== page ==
I just got around to seeing the latest film from the always interesting director David Fincher, (Seven, The Game, Fight Club). Panic Room, starring Jodie Foster, is not the heady puzzler that these other films are but it is enjoyable for what it is: A contemporary Hitchcock style suspense film made in Fincher’s trademark atmospheric style. (See James Berardinelli’s film review). I was surprised I hadn’t heard more about it in libertarian circles though since the film centers on a recent innovation in private defense that is a direct response to a lack of confidence in the State’s ability to defend us. The film makes this explicit. When Jodie Foster’s character comes across the panic room on the real estate agent’s tour, her friend enthuses, “This is perfect. The alarm goes off in the middle of the night. What will you do? Call the police and wait till Tuesday? Traipse downstairs in your underthings to check it out? I think not.” The real estate agent describes the features of the panic room: “Concrete walls. Buried phone line, not connected to the house’s main line. Call the police, nobody can cut you off. You have your own ventilation system. A bank of surveillance monitors that covers nearly every corner of the house.”
An article on real panic rooms in the Observer notes that “Security experts have revealed a huge surge in demand for so-called panic rooms since the 11 September attacks and recent rises in violent crime and burglaries.” In other words, the State is failing at its job of protecting us from attackers foreign and domestic, so entrepreneurs are stepping in to fill a rising demand for real defense. (The real panic rooms described in the article sound exactly like the room featured in the film, by the way. So if you’re curious about these rooms, check the film out). As usual, this new innovation is being bought first by those who can afford to pay the steep early adopter prices, companies and rich individuals. Most famously, the Observer notes, “Celebrities understood to have invested in the hi-tech safe rooms include Madonna and Sir Paul McCartney — whose fellow Beatle, George Harrison, was stabbed 10 times when a deranged intruder broke into his 120-room mansion in 1999.” But the market is quickly doing its usual miracle of bringing yesterday’s expensive novelty to the masses today. The article notes that panic rooms can be had for as little as 2,000 and a security firm representative predicts that “In a few years every new home may be constructed with a protected room that acts as the last bastion of safety and is resistant to attack. There are already thousands of such rooms in existence.”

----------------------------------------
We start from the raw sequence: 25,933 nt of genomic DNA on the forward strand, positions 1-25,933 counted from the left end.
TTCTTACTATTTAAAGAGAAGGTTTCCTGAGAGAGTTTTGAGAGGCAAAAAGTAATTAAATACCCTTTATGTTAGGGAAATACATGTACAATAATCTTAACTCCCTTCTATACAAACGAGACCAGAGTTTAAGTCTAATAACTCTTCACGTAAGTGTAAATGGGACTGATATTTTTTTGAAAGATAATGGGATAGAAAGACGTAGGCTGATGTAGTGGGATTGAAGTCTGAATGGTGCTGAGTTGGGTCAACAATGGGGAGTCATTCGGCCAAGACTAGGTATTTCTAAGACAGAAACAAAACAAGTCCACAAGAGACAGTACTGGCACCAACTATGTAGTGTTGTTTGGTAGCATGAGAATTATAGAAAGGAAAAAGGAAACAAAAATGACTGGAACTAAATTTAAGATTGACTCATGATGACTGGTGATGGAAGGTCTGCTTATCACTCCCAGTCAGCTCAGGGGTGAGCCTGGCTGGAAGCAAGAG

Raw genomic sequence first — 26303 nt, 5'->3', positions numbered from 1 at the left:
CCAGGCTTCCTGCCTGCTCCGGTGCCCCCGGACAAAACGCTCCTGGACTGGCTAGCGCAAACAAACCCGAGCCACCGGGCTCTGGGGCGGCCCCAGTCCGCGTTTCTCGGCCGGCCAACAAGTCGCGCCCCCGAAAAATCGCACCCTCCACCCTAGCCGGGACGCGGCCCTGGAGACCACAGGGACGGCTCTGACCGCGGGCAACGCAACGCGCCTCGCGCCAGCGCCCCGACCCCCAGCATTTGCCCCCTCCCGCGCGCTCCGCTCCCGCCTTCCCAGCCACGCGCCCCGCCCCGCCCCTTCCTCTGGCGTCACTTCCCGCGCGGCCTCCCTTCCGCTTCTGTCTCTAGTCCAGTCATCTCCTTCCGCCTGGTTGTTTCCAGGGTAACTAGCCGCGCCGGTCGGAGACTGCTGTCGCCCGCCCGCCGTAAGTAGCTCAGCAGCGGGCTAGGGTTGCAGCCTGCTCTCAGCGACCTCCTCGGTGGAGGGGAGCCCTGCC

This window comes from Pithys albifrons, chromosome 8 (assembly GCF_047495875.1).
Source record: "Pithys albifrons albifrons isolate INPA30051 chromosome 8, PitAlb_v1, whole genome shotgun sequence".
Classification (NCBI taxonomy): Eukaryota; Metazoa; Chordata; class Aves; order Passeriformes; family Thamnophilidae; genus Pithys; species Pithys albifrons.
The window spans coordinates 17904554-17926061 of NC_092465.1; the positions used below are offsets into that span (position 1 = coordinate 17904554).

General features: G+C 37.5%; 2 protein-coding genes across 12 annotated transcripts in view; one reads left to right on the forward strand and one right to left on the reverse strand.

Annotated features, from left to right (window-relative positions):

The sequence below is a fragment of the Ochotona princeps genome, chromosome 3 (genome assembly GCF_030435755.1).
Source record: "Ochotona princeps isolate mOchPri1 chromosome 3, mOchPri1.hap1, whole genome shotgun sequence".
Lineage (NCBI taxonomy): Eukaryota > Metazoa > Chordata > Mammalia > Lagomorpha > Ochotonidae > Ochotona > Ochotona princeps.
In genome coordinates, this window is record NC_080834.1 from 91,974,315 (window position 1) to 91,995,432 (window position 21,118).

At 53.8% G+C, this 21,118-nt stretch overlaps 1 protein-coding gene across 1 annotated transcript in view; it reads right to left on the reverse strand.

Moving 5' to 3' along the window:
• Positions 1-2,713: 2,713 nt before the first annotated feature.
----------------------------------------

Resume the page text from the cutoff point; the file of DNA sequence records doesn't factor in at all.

All that is interesting enough. But what really led me to write about Panic Room was a more melancholy thought. The design of these panic rooms usually includes a separate phone line so that, once inside, the police can be alerted. The Observer article notes that these rooms “are designed to withstand an attack from a determined intruder for up to 30 minutes.” So the point is not to withstand a sustained siege, but to hold out long enough for the troops to come riding over the hill. But what if the attacker is the police? Or the BATF? How much of a difference would some panic rooms have made at Waco for the Branch Davidians? The State, unlike an ordinary criminal, can just sit outside whatever private defense we can construct and wait us out or roll over our panic rooms with tanks. If the centralized State comes for it’s own citizens with mass murder in mind, as happened numerous times throughout the twentieth century, who do we use that dedicated phone line to call? The city or state governments? That’s a joke. Local and regional governments have been reduced to extensions of our central government. If we call our security companies they’re not going to help us, they’ll be held accountable by the government as “accomplices” and there is no truly independent judiciary to judge between ourselves, our security companies and the State. Panic rooms may truly be effective in offering another line of defense from criminal or terrorist attack. But from attacks by the State, there are no panic rooms left.
Stephen W. Carson [send him mail] works as a software engineer, studies Political Economy at the graduate level at Washington University and works with inner city children in St. Louis through a ministry of his church. See his reviews of Films on Liberty.